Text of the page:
Thursday, July 26, 2007

CFD in Coronay Arteries: Part 1

For the past few weeks, I've been trying to develop a software that will be able to quantify the vulnerability of a plaque to rupture. As I mentioned before, no software in the market today is capable of extracting such information from CTA - this is my motivation. Nevertheless, no matter how motivated I am, it is not possible for me to develop such a software in a month; this is far beyond my capabilities. As a result, I broke the project up into four parts: Part 1, segment the lumen of the coronary arteries using CTA data; Part 2, discretize the boundaries into small cells to form a volume mesh or grid; Part 3, apply Navier-Stokes equations to solve the equations of motion; and finally, Part 4, validate simulation and develop a turbulence index to quantify the vulnerability of a particular lesion or plaque.

Part 1: Segmentation

Thus far, I've only been able to complete part 1 (figure). Basically, I have created an interface that allows one to load CTA data, preprocess the data through numerous filters, and finally, segment the arteries of interest using a region growing algorithm and/or simple thresholding. The software is far from perfect since it performs the segmenation in 2D. That is, it segments the arteries slice by slice, causing the whole process of segmentation to be slightly tedious. Nevertheless, one can use it to reconstruct arteries of interest.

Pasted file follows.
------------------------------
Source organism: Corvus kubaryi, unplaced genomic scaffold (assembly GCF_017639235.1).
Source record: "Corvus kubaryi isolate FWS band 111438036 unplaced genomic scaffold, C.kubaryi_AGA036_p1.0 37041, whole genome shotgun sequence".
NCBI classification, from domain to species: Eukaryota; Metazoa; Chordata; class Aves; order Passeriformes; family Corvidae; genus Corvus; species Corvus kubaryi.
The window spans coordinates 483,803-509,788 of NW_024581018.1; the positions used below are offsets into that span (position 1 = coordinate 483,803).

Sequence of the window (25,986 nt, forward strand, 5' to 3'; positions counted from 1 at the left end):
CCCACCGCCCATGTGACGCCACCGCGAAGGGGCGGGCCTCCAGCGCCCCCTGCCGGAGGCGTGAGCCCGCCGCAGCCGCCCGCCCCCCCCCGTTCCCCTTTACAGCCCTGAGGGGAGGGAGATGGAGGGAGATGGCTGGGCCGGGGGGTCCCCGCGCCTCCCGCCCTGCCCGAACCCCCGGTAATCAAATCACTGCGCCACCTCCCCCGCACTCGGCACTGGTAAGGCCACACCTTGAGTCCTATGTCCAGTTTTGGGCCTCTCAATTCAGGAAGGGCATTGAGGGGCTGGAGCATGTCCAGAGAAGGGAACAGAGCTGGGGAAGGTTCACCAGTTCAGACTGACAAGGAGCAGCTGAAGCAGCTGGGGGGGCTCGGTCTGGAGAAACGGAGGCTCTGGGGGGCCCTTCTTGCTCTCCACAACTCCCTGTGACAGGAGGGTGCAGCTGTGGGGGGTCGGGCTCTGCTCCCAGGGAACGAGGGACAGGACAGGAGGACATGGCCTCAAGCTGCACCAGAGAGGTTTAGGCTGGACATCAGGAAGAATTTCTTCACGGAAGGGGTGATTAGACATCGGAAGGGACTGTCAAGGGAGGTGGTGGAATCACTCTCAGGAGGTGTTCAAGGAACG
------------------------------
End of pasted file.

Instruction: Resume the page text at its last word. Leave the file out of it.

Part 2: Tessellation

Pending... I'm trying to tessellate the segmented volume with rectangles. The following depicts the grid for a straight pipe. Although it seems simple, it is really not for odd geometries.

Part 3: Computational Fluid Dynamics

If I get lazy, which I probably will, I plan to use a CFD software package like FLUENT. This sophisticated software package will allow me to simulate blood flow in reconstructed arteries of interest. The following is a simulation by some company (I can't find there link so if anyone knows where this is from, post it in the comments).

Part 4: Validation and Index Development

I will validate the simulation by comparing theoretical fractional flow reserve values to practical ones (fraction of pressure about a lesion). And if the simulation proves to be incorrect, I will change the parameters of the mesh; otherwise, I will work on an index that decodes vulnerability.

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